Word of the Day

Wednesday, December 11, 2019

forby

[ fawr-bahy ]

preposition, adverb

Chiefly Scot.

besides.

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What is the origin of forby?

All the senses of the adverb forby are archaic, obsolete, or Scottish. Middle English forbi, meaning “past in space, past in time,” is formed from the adverbs and prepositions for—better, fore—“before” and by “nearby, close at hand.” German has the closely related adverb vorbei “past, gone, over (with).” Forby entered English in the 13th century.

how is forby used?

Forby, he had a bashfu’ spirit / That sham’d to tell / His worth or wants ….

Robert Tannahill, "Will MacNeil's Elegy," The Poetical Works of Robert Tannahill, 1825

Ither laddies a’ oot playin’ at something, an’ forby it’s no healthy to sit too lang aye readin’.

James C. Welsh, The Underworld, 1920
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Tuesday, December 10, 2019

concinnate

[ kon-suh-neyt ]

verb (used with object)

to arrange or blend together skillfully, as parts or elements; put together in a harmonious, precisely appropriate, or elegant manner.

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What is the origin of concinnate?

The very rare verb concinnate,” to put together harmoniously, appropriately, or elegantly,” comes straight from the Latin past participle concinnātus “made ready, prepared, repaired, touched up,” from the verb concinnāre “to repair, set in order,” which has no known etymology. Concinnate entered English in the early 17th century.

how is concinnate used?

But first an explanation to concinnate my narrative.

Eugene Field, "Lute Baker and His Wife 'Em," The Holy Cross and Other Tales, 1893

I am glad you are trying to concinnate your nomenclature.

William Whewell to C. Lyell, January 31, 1831, William Whewell: An Account of His Writings, Vol. 2, 1876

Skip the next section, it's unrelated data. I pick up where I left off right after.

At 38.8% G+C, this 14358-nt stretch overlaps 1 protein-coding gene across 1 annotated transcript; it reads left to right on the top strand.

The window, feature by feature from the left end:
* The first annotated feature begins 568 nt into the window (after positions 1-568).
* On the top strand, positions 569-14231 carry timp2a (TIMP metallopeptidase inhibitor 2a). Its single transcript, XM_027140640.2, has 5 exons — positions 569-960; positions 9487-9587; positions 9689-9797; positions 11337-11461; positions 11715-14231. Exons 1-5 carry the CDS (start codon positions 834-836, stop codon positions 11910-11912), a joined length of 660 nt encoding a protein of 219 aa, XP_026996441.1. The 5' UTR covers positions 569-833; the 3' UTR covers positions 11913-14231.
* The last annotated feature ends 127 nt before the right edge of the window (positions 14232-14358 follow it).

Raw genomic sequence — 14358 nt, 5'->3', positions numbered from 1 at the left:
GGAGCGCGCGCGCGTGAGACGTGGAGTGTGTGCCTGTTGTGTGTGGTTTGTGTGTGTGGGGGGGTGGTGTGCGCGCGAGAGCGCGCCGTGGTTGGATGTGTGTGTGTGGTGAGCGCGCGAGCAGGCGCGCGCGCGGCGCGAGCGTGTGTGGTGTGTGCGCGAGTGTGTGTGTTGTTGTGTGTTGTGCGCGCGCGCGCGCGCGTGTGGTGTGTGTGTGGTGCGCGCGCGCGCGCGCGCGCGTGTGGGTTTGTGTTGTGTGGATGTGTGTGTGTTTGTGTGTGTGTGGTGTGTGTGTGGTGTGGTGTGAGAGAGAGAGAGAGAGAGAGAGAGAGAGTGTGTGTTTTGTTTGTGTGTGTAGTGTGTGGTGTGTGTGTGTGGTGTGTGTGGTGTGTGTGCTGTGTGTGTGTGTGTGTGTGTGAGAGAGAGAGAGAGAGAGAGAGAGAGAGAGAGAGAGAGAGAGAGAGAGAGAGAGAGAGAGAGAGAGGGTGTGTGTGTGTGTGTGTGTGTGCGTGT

Monday, December 09, 2019

tinselry

[ tin-suhl-ree ]

noun

cheap and pretentious display.

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What is the origin of tinselry?

Tinselry, “cheap and pretentious display,” is an obvious combination of the noun tinsel and the noun suffix –ry (a form of –ery). Tinsel, though, is an interesting word. It is a shortening of Middle French estincelle “spangle, spark” (source of the English noun stencil), from Old French estencele, estincele “a spark, flash,” from an unrecorded Vulgar Latin stincilla, a transposed variant of Latin scintilla. By the 14th and 15th centuries, French had lost the pronunciation of the s in es-, and estincelle developed into modern French étincelle. In Anglo-French the initial e– also disappeared, giving tencel, tincel. The earliest Middle English examples show tinsel, tinselle used as an adjective in tinselle satin, satin made to sparkle or glitter by brocading with or interweaving gold or silver thread, or by overlaying the satin with a thin coating of gold or silver. Tinselry entered English in the 19th century.

how is tinselry used?

Hence neither romance nor whim should be allowed to remove one useful feature, and substitute for it the gaudy and useless tinselry of false taste.

W. H. Barnes, "A Homily on Homes," The Ladies' Repository, Vol. 16, January 1856

But if it be true that the Emperor William, having the substance of power, could afford to dispense with some of its tinselry, and was personally of simple tastes, it is still true only in a sense which it is important to remember.

Herbert Tuttle, "The Emperor William," The Atlantic Monthly, May 1888

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